The Imputation of Adam’s Sin – Part 4

Text: Romans 5:12-21

Introduction:  Original sin (PECCATUM ORIGINALIS), said Martin Luther, was not, as the medieval scholastics taught, the mere absence of original righteousness but “the loss of all uprightness and of the power of all our faculties of the body and soul and of the whole inner and outer man.”[1] Luther describes this fallen condition as INCURVATUS IN SE, “curved in on themselves,” i.e., prone to evil, loathing the good, preferring darkness to light, and foolishness to wisdom.[2] The Apostle Paul does not say “in Moses all die,” or “in Abraham all die,” but he does declare, says Luther, very forcefully “in Adam all die.” Luther’s emphasis on original sin is as strong as it is constant. By one sin Adam makes all those “who are born of him guilty of this same sin of his and gives them what he has, though it is quite foreign to them. In like manner Christ makes all those who are born of Him righteous and saved through His righteousness, which is foreign to them and unmerited by them. Therefore as we are damned by a foreign sin (ALIENO PECCATO), so we are redeemed by a foreign righteousness (ALIENA IUSTITIA).”[3] This is standard Reformational doctrine, something that both Luther and Calvin would agree on wholeheartedly. However, some modern-day people who claim to be Reformed, but contend that the Reformation totally missed the mark. According to the advocates of “The New Perspective,” (N. T. Wright) justification is not central to Paul’s understanding of the gospel. Though it is often assumed that the gospel is a “system of how people get saved,” Wright insists that this seriously misrepresents the real meaning of the gospel.[4] The gospel, Wright argues does not answer the question of the guilty sinner, “How can I find favor with God?” (Compare, e.g., Luther), but rather it answers the question, “Who is Lord?” Wright seeks to prove that one of the unfortunate features of the Reformation and much evangelical thinking is that it reduces the gospel to “a message about ‘how one gets saved,’ in an individual and a historical sense.”[5] In this kind of thinking, the focus of attention, so far as the gospel is concerned, is upon “something that in older theology would be called an ORDO SALUTIS, an order of salvation.”[6]

According to Wright, this kind of an approach can only distort Paul’s gospel and fails to do justice to the broader historical background and significance of Christ’s saving work. All of the focus in this approach to the gospel is narrowly fixed upon the issue of the individual’s relationship with God, and not upon the reach of God’s world-transforming power proclaimed in the gospel concerning Jesus Christ. Because of this inappropriate focus upon the salvation of individual sinners, the older Reformation tradition was bound to exaggerate the importance of the doctrine of justification. Wright is so bold as to declare that since Augustine`, everybody (Protestant and Catholic alike) misunderstood Paul’s doctrine of justification, not only in terms of its meaning, but also its place of importance in the Apostle’s overall theology. Contrary to Luther, who called the doctrine of justification by faith alone “the article on which the church stand or falls,” Wright contends that it is nothing of the sort.[7] Among other things, Wright, in defining justification, does away with any notion of imputation. His handling of our text (Rom. 5:12-21) omits any discussion of imputation (he does not even mention the term).[8]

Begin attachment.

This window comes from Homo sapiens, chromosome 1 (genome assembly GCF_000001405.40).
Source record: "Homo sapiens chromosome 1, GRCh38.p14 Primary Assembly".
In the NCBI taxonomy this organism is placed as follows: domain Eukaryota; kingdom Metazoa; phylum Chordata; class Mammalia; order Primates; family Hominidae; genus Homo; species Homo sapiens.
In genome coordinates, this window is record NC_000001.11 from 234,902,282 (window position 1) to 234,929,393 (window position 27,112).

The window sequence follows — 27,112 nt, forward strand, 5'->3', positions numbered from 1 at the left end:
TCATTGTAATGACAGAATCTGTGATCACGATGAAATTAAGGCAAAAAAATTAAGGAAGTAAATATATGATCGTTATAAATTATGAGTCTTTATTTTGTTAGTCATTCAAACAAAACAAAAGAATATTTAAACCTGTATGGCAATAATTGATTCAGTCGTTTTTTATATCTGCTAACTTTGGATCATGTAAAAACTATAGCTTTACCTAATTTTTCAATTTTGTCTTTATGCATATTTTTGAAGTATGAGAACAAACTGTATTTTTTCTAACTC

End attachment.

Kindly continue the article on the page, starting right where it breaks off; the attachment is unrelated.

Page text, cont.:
I.          The Non-Imputation of Pre-Law Sin:

A.        Pre-Mosaic Law Sin (Rom 5:13a):  The twelfth verse introduced a comparative declaration, as the “as” indicates. The conclusion is not stated until verses 18-19, where the ideas are picked up again and fully stated. Thus, verses 13-14 are parenthetical, explaining the statement of verse twelve, namely that all men sinned in Adam’s sin by imputation. The “for” indicates that verse thirteen is an explanatory statement. If Paul only meant in verse twelve that death passed upon all men because of their many individual transgressions, then no explanation would be necessary. But the extraordinary statement that all die because of Adam’s sin, does require explanation. The statement of verse thirteen is intended to show that the sin, referred to in the clause “for all sinned” in verse twelve, is not sin against the Mosaic Law. All violations of the Decalogue must be excluded when one looks for the sin that brought death in the world. It is plain that what Paul wants to say is that men die, not for personal sins, but for Adam’s one sin. In the opening clause, “For until law sin was in the world,” he admits that sin was in the world during the period of the time bounded by Adam and Moses’ Law, the time referred to in verse fourteen by the phrases, “from Adam to Moses.” Thus, he reminds them that it was not for the breaking of the Decalogue that men died.